Naturwissenschaften

, Volume 94, Issue 3, pp 213–217 | Cite as

Atlantic sturgeons (Acipenser sturio, Acipenser oxyrinchus): American females successful in Europe

  • Ralph Tiedemann
  • Katja Moll
  • Kirsten B. Paulus
  • Michael Scheer
  • Patrick Williot
  • Ryszard Bartel
  • Jörn Gessner
  • Frank Kirschbaum
Short Communication

Abstract

Recent molecular data on the maternally inherited mitochondrial (mt) DNA have challenged the traditional view that the now extinct Baltic sturgeon population belonged to the European sturgeon Acipenser sturio. Instead, there is evidence that American sea sturgeon Acipenser oxyrinchus historically immigrated into the Baltic Sea. In this study, we test the hypothesis that A. oxyrinchus introgressed into, rather than replaced, the A. sturio population in the Baltic. We established four single nucleotide polymorphisms (SNPs) in the nuclear MHC II antigen gene with a species-specific SNP pattern. Using an ancient DNA approach and two independent lines of molecular evidence (sequencing of allele-specific clones, SNaPshot), we detected both A. sturio and A. oxyrinchus alleles in the available museum material of the now extinct Baltic sturgeon population. The hybrid nature of the Baltic population was further confirmed by very high levels of heterozygosity. It had been previously postulated that the immigration of the cold-adapted A. oxyrinchus into the Baltic occurred during the Medieval Little Ice Age, when temperature likely dropped below the degree inducing spawning in A. sturio. Under this scenario, our new findings suggest that the genetic mosaic pattern in the Baltic sturgeon population (oxyrinchus mtDNA, sturio and oxyrinchus MHC alleles) is possibly caused by sex-biased introgression where spawning was largely restricted to immigrating American females, while fertilization was predominantly achieved by abundant local European males. The hybrid nature of the former Baltic sturgeon population should be taken into account in the current reintroduction measures.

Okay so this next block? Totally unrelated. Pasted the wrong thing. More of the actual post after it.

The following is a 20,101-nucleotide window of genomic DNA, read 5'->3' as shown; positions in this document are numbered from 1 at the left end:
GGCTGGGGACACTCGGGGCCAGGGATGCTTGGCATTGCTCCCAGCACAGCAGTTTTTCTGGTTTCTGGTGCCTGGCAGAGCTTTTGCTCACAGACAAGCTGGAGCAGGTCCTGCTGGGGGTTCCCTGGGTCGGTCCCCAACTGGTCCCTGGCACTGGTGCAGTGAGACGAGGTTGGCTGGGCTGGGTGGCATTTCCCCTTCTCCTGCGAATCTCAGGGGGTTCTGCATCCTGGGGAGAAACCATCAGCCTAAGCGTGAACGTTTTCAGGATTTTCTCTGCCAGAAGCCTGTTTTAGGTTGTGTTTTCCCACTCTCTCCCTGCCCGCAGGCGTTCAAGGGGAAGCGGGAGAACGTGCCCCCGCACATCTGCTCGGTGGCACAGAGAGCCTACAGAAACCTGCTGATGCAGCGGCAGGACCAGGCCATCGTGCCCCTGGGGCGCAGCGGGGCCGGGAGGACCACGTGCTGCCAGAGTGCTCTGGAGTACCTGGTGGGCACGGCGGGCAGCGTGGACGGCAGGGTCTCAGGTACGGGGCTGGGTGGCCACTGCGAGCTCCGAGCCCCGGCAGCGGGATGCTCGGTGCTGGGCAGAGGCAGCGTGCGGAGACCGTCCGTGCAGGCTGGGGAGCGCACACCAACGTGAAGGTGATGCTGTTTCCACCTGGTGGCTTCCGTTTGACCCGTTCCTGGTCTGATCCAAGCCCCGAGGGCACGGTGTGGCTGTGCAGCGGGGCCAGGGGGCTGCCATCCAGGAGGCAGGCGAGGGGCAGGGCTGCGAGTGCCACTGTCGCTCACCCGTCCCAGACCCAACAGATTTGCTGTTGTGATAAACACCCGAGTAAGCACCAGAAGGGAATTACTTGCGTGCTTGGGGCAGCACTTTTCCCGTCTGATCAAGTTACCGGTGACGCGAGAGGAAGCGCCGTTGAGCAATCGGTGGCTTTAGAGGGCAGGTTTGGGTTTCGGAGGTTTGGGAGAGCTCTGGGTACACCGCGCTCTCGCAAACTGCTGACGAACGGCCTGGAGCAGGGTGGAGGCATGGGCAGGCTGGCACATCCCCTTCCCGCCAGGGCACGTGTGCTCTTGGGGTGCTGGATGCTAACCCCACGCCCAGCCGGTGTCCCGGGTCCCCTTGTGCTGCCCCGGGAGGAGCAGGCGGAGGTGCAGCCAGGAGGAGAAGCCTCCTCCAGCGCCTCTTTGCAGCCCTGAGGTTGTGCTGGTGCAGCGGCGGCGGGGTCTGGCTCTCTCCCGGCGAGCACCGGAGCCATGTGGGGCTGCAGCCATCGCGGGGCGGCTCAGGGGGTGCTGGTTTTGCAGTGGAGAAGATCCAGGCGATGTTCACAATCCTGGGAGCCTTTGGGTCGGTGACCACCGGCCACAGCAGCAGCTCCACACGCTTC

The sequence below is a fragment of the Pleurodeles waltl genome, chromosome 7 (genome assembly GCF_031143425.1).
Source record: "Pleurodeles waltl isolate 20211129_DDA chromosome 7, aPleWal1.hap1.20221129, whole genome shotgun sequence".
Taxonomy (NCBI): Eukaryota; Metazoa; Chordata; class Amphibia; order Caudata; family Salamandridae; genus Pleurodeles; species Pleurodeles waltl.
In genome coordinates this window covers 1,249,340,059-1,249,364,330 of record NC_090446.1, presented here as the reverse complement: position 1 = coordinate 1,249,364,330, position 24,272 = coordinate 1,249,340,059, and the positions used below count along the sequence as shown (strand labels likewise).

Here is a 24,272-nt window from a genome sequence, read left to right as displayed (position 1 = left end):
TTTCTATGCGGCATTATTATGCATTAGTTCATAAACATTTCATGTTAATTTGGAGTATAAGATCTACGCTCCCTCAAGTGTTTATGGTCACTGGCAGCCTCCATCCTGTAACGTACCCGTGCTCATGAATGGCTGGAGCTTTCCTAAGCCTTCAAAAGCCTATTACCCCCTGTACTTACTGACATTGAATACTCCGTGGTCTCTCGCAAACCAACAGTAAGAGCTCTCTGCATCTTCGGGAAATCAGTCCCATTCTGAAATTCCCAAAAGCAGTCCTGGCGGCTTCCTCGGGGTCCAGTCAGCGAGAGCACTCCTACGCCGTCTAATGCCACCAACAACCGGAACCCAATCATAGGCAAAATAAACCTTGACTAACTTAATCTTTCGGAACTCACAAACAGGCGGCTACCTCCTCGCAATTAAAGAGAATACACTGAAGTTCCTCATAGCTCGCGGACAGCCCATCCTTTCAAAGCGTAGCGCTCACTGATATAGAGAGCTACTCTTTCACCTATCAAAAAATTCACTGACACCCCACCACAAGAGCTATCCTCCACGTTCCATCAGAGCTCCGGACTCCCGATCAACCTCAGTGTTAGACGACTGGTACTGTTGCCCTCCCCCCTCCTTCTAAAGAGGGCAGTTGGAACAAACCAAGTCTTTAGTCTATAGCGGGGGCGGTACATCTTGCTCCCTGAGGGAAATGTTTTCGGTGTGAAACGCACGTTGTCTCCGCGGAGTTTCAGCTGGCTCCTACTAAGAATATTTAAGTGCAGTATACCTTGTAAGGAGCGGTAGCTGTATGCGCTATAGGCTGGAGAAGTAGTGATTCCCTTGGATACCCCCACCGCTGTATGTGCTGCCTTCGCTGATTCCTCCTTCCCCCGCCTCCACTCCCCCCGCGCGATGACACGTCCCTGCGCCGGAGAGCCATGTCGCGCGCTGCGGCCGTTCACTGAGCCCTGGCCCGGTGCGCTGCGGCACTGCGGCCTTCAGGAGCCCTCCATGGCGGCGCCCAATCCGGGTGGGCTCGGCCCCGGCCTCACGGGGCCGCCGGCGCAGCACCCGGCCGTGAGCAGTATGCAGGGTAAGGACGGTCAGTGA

Keywords

Acipenser oxyrinchus Acipenser sturio Ancient DNA Conservation genetics Hybridization MHC 

Notes

Acknowledgments

We acknowledge the constructive comments on the manuscript from Martin Plath. This work was partially supported by Bundesamt für Naturschutz (Az: Z1.3-892 11-7/99) and Bundesministerium für Bildung und Forschung (Az: 0330718). The authors thank Daniel Hatin and Francois Caron for supplying the tissue samples from the St. Lawrence population of A. oxyrinchus. Paul Soucy is thanked for providing the opportunity to sample St. John A. oxyrinchus.

Supplementary material

114_2006_175_MOESM1_ESM.doc (36 kb)
S1 Electronic supplementary information: MHC alleles in recent and ancient sturgeons (DOC 36 kb)

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Copyright information

© Springer-Verlag 2006

Authors and Affiliations

  • Ralph Tiedemann
    • 1
  • Katja Moll
    • 1
  • Kirsten B. Paulus
    • 1
  • Michael Scheer
    • 1
  • Patrick Williot
    • 2
  • Ryszard Bartel
    • 3
  • Jörn Gessner
    • 4
  • Frank Kirschbaum
    • 4
    • 5
  1. 1.Unit of Evolutionary Biology/Systematic Zoology, Institute of Biochemistry and BiologyUniversity of PotsdamPotsdamGermany
  2. 2.CemagrefCestasFrance
  3. 3.Inland Fisheries InstituteGdańskPoland
  4. 4.Department of Biology and Ecology of FishesInstitute of Freshwater Ecology and Inland FisheriesBerlinGermany
  5. 5.Institute of Animal SciencesHumboldt-University BerlinBerlinGermany

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